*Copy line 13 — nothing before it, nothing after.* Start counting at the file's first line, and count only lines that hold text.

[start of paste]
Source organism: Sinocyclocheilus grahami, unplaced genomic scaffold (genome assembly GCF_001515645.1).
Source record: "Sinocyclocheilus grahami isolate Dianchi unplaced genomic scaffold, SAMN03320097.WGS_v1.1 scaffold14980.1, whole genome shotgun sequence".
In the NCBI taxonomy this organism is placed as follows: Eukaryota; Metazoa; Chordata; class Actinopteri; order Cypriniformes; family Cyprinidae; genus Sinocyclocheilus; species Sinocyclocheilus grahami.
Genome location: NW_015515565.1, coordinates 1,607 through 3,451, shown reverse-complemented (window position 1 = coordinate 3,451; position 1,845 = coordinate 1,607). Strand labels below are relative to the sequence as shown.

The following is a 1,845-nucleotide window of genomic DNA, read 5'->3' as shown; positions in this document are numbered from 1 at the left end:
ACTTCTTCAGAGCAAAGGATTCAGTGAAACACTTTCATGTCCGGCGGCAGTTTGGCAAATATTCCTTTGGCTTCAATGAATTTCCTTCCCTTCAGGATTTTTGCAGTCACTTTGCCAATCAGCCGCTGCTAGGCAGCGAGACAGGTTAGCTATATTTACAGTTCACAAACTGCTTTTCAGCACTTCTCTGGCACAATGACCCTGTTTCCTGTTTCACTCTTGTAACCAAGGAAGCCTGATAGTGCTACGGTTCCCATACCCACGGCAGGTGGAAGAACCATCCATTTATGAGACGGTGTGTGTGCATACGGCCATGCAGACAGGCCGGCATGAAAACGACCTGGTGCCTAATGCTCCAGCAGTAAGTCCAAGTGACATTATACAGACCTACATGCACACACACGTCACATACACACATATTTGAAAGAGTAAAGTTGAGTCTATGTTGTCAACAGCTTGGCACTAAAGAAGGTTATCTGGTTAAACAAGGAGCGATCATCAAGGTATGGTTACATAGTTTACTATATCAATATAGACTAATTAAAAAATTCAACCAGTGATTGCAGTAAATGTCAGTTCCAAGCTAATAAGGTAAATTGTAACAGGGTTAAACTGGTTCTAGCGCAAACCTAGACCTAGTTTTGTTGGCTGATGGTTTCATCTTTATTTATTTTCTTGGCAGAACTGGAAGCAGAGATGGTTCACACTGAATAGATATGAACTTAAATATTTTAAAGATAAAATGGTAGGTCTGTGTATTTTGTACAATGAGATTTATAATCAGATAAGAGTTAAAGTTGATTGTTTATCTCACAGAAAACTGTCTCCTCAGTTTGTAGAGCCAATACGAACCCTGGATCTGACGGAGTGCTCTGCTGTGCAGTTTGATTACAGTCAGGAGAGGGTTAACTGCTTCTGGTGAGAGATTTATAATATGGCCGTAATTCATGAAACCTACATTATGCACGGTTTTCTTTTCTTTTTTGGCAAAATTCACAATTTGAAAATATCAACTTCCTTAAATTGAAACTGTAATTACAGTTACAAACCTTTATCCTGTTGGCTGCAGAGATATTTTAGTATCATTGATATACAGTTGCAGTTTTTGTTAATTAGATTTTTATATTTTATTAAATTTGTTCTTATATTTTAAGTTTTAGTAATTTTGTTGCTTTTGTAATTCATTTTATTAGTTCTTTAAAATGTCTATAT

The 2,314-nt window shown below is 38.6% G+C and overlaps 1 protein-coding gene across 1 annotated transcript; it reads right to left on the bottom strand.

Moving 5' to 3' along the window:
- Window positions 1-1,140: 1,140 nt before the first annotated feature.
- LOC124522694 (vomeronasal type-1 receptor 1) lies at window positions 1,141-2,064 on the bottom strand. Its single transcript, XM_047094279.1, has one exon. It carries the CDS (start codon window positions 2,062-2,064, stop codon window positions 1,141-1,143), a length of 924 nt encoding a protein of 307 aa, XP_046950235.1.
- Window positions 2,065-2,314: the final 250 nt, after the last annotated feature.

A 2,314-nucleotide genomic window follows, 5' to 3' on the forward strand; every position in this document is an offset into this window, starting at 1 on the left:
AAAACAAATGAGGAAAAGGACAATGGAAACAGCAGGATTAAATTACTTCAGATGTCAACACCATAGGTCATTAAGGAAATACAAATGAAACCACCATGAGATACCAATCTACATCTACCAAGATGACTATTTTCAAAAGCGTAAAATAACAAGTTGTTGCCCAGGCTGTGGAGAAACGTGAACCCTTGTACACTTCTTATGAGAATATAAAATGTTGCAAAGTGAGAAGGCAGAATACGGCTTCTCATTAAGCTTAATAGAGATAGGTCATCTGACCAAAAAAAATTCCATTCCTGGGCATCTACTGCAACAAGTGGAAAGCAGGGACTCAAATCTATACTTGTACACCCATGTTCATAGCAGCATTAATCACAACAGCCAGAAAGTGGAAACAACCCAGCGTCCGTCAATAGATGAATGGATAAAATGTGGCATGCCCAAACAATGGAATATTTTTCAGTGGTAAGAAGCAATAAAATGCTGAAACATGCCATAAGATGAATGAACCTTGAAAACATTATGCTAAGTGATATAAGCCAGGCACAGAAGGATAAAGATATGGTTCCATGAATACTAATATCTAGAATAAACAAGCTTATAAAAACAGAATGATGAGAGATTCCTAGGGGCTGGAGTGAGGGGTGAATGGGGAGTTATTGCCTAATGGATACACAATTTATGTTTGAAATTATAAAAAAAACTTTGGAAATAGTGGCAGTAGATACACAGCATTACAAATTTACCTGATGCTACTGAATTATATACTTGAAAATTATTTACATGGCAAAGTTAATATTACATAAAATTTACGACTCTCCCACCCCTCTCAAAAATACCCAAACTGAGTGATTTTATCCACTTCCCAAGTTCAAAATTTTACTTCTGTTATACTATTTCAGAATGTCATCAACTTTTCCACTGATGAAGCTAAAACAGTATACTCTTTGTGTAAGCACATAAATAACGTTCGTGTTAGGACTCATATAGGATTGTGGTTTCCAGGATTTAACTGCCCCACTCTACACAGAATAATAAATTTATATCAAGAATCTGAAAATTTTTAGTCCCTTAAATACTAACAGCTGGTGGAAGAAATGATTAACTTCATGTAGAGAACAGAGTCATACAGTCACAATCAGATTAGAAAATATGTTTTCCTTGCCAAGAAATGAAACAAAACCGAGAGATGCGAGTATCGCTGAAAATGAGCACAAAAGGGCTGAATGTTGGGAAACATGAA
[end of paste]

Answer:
AAAACAAATGAGGAAAAGGACAATGGAAACAGCAGGATTAAATTACTTCAGATGTCAACACCATAGGTCATTAAGGAAATACAAATGAAACCACCATGAGATACCAATCTACATCTACCAAGATGACTATTTTCAAAAGCGTAAAATAACAAGTTGTTGCCCAGGCTGTGGAGAAACGTGAACCCTTGTACACTTCTTATGAGAATATAAAATGTTGCAAAGTGAGAAGGCAGAATACGGCTTCTCATTAAGCTTAATAGAGATAGGTCATCTGACCAAAAAAAATTCCATTCCTGGGCATCTACTGCAACAAGTGGAAAGCAGGGACTCAAATCTATACTTGTACACCCATGTTCATAGCAGCATTAATCACAACAGCCAGAAAGTGGAAACAACCCAGCGTCCGTCAATAGATGAATGGATAAAATGTGGCATGCCCAAACAATGGAATATTTTTCAGTGGTAAGAAGCAATAAAATGCTGAAACATGCCATAAGATGAATGAACCTTGAAAACATTATGCTAAGTGATATAAGCCAGGCACAGAAGGATAAAGATATGGTTCCATGAATACTAATATCTAGAATAAACAAGCTTATAAAAACAGAATGATGAGAGATTCCTAGGGGCTGGAGTGAGGGGTGAATGGGGAGTTATTGCCTAATGGATACACAATTTATGTTTGAAATTATAAAAAAAACTTTGGAAATAGTGGCAGTAGATACACAGCATTACAAATTTACCTGATGCTACTGAATTATATACTTGAAAATTATTTACATGGCAAAGTTAATATTACATAAAATTTACGACTCTCCCACCCCTCTCAAAAATACCCAAACTGAGTGATTTTATCCACTTCCCAAGTTCAAAATTTTACTTCTGTTATACTATTTCAGAATGTCATCAACTTTTCCACTGATGAAGCTAAAACAGTATACTCTTTGTGTAAGCACATAAATAACGTTCGTGTTAGGACTCATATAGGATTGTGGTTTCCAGGATTTAACTGCCCCACTCTACACAGAATAATAAATTTATATCAAGAATCTGAAAATTTTTAGTCCCTTAAATACTAACAGCTGGTGGAAGAAATGATTAACTTCATGTAGAGAACAGAGTCATACAGTCACAATCAGATTAGAAAATATGTTTTCCTTGCCAAGAAATGAAACAAAACCGAGAGATGCGAGTATCGCTGAAAATGAGCACAAAAGGGCTGAATGTTGGGAAACATGAA